Retinol vs. Retinoid vs. Retin-A: What's the Difference?

Discover which skin care ingredients are best for your skin

Retinol, tretinoin, and retinoids are similar sounding names for ingredients commonly found in skincare products. While all of these ingredients are related, they are not identical. Learning how to distinguish between them all will help you choose the one that will be best for your skin.

Woman choosing a retinoid skin care product
Caiaimage / Rafal Rodzoch / Getty Images

What Are Retinoids?

Retinoid is the term used to describe a group of compounds that are derived from vitamin A. Retinoids are the darlings of the skincare world because they do so much for the skin. Using retinoids regularly can help tone, smooth, and brighten your skin.

Retinoids can increase collagen production, and some evidence shows they may increase elastin production as well. This makes retinoids effective anti-agers and they are often found in products designed to prevent and reverse signs of aging.

Retinoids also speed up cell turnover rates and can help unblock pores. For this reason, they are also used to treat acne.

There are six types of retinoids: retinol, tretinoin, adapalene, tazarotene, alitretinoin, and bexarotene. They are derived from vitamin A. Some medications that contain retinoids include Retin-A Micro (tretinoin), Renova (tretinoin), Tazorac (tazarotene), and Differin (adapalene).

Think of it this way—retinol and tretinoin are types of retinoids, just as apple and key lime are types of pies.

You may also see Differin listed as a retinoid-like compound.

What Is Retinol?

Retinol is a natural form of vitamin A. It's found in many over-the-counter (OTC) skin care treatments and beauty products. It can help make your skin look brighter, and feel softer and smoother. It may also help prevent fine lines and wrinkles.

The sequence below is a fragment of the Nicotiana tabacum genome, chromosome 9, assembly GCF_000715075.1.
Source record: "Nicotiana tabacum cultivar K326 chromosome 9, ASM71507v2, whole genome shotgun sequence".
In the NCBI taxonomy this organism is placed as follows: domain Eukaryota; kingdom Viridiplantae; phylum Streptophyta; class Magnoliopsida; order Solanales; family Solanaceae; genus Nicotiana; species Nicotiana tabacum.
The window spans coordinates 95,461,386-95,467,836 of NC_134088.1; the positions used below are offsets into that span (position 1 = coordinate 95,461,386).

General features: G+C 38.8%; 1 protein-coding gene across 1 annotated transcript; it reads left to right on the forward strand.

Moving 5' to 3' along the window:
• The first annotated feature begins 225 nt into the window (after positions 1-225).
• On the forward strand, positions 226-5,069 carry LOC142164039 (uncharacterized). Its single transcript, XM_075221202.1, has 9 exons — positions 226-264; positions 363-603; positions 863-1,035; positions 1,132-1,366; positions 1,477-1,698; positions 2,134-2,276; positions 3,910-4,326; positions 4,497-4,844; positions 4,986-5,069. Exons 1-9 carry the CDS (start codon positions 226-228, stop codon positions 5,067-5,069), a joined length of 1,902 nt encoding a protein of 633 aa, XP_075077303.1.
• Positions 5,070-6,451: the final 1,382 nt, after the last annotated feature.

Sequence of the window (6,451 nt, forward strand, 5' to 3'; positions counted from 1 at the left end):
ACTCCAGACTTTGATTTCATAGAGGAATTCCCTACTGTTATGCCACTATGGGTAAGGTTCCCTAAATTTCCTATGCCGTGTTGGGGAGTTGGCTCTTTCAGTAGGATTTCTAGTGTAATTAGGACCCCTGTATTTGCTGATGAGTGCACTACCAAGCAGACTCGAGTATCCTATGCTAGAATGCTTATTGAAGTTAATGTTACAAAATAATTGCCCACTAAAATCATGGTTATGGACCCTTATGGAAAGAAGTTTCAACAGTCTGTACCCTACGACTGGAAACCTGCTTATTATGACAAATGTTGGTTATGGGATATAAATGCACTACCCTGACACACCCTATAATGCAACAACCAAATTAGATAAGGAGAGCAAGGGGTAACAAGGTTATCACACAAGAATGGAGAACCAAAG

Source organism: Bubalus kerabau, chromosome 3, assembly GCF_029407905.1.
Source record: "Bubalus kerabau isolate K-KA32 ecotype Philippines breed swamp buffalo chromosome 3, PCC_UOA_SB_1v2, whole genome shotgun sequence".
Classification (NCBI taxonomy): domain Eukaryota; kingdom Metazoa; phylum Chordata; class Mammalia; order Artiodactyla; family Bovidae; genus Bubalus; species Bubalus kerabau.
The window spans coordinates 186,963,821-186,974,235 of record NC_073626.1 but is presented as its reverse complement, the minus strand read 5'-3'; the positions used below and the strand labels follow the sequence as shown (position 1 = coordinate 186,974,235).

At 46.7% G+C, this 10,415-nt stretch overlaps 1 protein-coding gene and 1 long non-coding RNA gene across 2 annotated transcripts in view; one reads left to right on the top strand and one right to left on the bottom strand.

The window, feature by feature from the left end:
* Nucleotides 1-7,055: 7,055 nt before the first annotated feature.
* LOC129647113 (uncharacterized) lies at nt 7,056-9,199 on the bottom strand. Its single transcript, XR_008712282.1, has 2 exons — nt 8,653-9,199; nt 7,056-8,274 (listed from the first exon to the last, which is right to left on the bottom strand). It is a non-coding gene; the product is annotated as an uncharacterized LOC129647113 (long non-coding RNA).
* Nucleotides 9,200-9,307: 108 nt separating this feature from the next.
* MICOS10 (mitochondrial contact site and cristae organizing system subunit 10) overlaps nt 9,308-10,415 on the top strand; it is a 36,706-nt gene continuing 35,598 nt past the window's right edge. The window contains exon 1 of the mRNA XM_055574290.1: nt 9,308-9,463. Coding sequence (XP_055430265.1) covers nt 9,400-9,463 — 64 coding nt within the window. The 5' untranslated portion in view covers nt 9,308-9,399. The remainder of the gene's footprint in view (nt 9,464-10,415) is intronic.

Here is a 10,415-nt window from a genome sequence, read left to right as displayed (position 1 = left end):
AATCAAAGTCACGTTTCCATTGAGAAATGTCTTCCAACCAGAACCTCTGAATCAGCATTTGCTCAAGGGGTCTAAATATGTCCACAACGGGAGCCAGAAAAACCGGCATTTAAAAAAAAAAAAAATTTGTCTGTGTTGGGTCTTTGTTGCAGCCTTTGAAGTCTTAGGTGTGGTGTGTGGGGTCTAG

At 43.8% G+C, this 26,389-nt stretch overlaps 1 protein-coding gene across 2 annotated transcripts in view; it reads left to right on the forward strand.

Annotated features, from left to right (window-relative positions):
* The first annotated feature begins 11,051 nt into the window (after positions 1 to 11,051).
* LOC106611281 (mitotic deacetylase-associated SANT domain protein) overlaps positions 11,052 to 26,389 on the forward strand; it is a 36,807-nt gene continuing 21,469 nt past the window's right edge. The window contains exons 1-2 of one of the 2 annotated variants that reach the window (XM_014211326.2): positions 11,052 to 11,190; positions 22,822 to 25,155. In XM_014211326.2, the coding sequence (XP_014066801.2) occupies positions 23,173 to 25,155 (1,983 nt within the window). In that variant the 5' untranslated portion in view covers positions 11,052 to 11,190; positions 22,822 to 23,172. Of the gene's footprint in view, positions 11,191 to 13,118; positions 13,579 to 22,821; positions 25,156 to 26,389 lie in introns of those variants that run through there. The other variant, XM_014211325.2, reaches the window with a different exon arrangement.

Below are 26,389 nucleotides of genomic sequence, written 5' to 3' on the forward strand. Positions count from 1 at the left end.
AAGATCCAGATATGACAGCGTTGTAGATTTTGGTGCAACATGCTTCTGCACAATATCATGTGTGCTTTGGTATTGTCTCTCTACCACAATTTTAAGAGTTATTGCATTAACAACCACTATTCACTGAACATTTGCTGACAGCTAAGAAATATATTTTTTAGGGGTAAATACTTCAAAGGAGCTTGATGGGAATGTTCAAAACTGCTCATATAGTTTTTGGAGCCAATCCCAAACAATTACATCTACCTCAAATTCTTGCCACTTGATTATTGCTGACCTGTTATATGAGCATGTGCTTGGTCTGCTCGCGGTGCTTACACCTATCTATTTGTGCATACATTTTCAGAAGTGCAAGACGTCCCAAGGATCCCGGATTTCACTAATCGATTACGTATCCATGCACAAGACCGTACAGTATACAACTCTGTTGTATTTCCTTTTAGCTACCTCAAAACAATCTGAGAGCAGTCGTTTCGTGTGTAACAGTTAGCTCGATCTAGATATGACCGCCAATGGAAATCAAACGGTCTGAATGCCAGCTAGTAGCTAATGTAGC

Retinol itself doesn't actually affect the skin directly. Enzymes within the skin must first convert retinol into retinoic acid. It's only when it is converted into retinoic acid that it becomes effective. This isn't an instantaneous process, though. The conversion process can take a long time.

Retinol products are generally fairly gentle.

Also, how much retinol is actually converted into retinoic acid is dependent on many things, including the amount of retinol in the product, and if it's degraded (basically how old your product is or how long it's been opened). And, interestingly, some people convert retinol into retinoic acid more quickly than others.

Because of all of these factors, retinol is a slow worker. You might not see much in the way of results for up to six months or longer.

Results are cumulative, so the longer you use it the better results you will see. While retinol is a good addition to your anti-aging skincare routine, it isn't a miracle cure. You likely won't see massive change.

Side Effects

Retinols can cause side effects. You may notice your skin gets a bit pink after you apply a retinol product. A bit of stinging or dryness is also common, but it's typically very mild. Most people can use retinols without many issues, but if your skin seems irritated you should stop using the product.

How to Use a Retinol Product


Wash your face first. When your skin is completely dry, apply a pea-sized amount of the retinol product. Use your fingers to work the product into your skin. 

Since retinol can make you more sensitive to the sun, make sure to also use sunscreen if you're going to spend time outdoors.  

What Is Retin-A?

Retin-A is the brand name for the medication tretinoin. Retin-A is a synthetic form of vitamin A.

Unlike retinols, Retin-A is a prescription-only medication. It's typically used to treat inflammatory acne and comedonal breakouts. Retin-A's active ingredient, tretinoin, is also used to treat fine lines and wrinkles, brighten the complexion, and fade hyperpigmentation (dark marks left by acne breakouts or sun damage).

You don't have to wait for the skin to convert Retin-A to an active form. It's stronger than retinol products and works faster. You may see improvement in six to eight weeks.

The added strength of Retin-A does come with a downside. You're more likely to notice side effects like dryness, redness, burning, peeling, and flaking while using Retin-A.

Effects of Retinol vs. Retin-A

Although they work in similar ways, retinol is not the same as Retin-A. Some may call retinol an over-the-counter version of Retin-A, but they aren't interchangeable.